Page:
|Date: April 20, 2002|
|Location Blind Slough Swamp|
|Where: Columbia River|
| The Nature Conservancy's Blind Slough Swamp Preserve is located on the lower reaches of the Columbia River just east of Astoria. MAP|
It is made up of almost 900 acres of swampland, where dense thickets of willow, vine maple, cedar trees, hemlock and very old Sitka spruce cover the land. Streams and channels provide important habitat for a wide variety of fish and wildlife. With no roads or trails, human travel is best accomplished by canoe.
My wife Jeanette, in her enthusiasm for doing volunteer work with The Nature Conservancy, was able to persuade six gullible friends to accompany us on a work party to Blind Slough Swamp. We drove up to Astoria on Friday and set up camp in two yurts at Fort Stevens State Park. Saturday morning we assembled at the Knappa Docks with other volunteers and received tools and final instructions from Tammy Lesh of The Nature Conservancy.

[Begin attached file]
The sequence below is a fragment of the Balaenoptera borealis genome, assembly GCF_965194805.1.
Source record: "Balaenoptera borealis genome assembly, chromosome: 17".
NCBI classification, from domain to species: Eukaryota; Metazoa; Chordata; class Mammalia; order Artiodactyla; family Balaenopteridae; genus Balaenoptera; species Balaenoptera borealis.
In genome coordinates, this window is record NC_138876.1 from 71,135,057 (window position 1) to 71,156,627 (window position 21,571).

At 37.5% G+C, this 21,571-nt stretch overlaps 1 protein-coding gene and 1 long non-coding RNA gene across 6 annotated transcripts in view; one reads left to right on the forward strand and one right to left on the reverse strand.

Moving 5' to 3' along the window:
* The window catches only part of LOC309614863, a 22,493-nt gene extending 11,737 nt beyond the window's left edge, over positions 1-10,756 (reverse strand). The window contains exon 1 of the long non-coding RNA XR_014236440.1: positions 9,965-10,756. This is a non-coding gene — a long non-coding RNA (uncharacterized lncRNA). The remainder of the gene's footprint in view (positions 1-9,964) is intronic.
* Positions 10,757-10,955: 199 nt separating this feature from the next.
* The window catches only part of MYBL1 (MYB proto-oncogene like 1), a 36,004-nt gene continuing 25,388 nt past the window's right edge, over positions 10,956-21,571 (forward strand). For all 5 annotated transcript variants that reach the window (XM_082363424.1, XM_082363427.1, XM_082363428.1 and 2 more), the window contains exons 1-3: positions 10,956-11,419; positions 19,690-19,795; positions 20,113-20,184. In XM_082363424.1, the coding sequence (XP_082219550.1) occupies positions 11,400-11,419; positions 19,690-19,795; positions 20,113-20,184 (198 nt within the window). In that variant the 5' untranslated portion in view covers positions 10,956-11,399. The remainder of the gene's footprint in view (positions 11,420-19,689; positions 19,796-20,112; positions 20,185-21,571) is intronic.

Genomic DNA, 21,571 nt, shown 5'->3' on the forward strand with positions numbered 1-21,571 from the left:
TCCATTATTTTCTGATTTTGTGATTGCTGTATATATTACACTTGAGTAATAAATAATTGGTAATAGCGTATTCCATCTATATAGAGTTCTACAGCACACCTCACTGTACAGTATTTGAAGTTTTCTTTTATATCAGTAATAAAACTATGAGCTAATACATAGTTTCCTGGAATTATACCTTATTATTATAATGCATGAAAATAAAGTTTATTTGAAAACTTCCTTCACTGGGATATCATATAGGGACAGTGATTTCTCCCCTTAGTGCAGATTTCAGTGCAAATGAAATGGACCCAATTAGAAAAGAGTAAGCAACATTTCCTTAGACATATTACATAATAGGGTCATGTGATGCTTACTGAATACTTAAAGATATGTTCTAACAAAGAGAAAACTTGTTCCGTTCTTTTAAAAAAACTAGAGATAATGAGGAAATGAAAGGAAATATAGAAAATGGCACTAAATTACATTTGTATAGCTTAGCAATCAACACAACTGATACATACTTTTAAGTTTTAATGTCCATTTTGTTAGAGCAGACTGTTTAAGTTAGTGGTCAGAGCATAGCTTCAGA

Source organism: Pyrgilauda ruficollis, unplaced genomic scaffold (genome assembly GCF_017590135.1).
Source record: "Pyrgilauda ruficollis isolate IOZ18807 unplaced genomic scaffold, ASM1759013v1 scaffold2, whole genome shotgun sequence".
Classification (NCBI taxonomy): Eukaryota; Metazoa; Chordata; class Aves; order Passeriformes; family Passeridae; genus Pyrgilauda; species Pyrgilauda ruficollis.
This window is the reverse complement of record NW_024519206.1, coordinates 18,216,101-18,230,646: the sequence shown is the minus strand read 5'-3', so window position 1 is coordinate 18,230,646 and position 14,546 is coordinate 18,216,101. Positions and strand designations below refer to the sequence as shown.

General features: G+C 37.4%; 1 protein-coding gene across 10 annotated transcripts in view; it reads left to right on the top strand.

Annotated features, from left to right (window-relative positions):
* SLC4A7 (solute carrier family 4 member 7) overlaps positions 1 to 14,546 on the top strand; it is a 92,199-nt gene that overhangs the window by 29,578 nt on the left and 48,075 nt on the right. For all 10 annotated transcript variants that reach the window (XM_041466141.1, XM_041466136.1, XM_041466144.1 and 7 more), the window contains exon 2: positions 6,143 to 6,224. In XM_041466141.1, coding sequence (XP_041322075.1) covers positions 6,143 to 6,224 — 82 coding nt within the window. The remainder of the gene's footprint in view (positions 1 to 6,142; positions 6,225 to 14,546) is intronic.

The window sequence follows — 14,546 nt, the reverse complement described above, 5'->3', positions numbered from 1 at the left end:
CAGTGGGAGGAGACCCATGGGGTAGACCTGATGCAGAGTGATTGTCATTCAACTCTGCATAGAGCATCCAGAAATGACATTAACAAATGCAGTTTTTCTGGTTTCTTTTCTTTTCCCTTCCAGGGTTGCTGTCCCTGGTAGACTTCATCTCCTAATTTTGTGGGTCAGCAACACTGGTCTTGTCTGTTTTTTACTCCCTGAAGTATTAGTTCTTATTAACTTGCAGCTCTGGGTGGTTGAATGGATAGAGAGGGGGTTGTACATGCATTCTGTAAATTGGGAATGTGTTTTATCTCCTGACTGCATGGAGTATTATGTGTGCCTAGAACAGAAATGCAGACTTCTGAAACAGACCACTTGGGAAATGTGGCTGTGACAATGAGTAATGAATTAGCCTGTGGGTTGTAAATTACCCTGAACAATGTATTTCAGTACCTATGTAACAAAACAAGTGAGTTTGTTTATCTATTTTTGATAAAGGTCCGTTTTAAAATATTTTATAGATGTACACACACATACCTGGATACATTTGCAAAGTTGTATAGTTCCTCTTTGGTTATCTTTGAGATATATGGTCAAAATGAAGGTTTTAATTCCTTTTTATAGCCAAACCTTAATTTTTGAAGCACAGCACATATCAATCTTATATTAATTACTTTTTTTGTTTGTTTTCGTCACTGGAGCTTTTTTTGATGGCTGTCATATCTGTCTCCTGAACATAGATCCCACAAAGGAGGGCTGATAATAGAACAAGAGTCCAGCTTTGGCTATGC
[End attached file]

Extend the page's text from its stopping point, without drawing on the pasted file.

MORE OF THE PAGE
|Friends Kathleen and Tom setting out for a day of volunteer work.|
|Friends Elaine and Tim paddling up Big Creek|
Our task for the day was to attack the problem of English Ivy that climbs up the trunks of Sitka spruce choking out their light and life. From Knappa Slough we negotiated our canoes up Big Creek, then slogged up the muddy banks, and beat our way through the brush to hack and saw away at the insidious English Ivy.
|Jim removing Enlish Ivy from a Sitka spruce tree|
|Kathleen & "peeping" Tom|
|Tim & Elaine battling the brush|
|Annie and Michael barely escaping|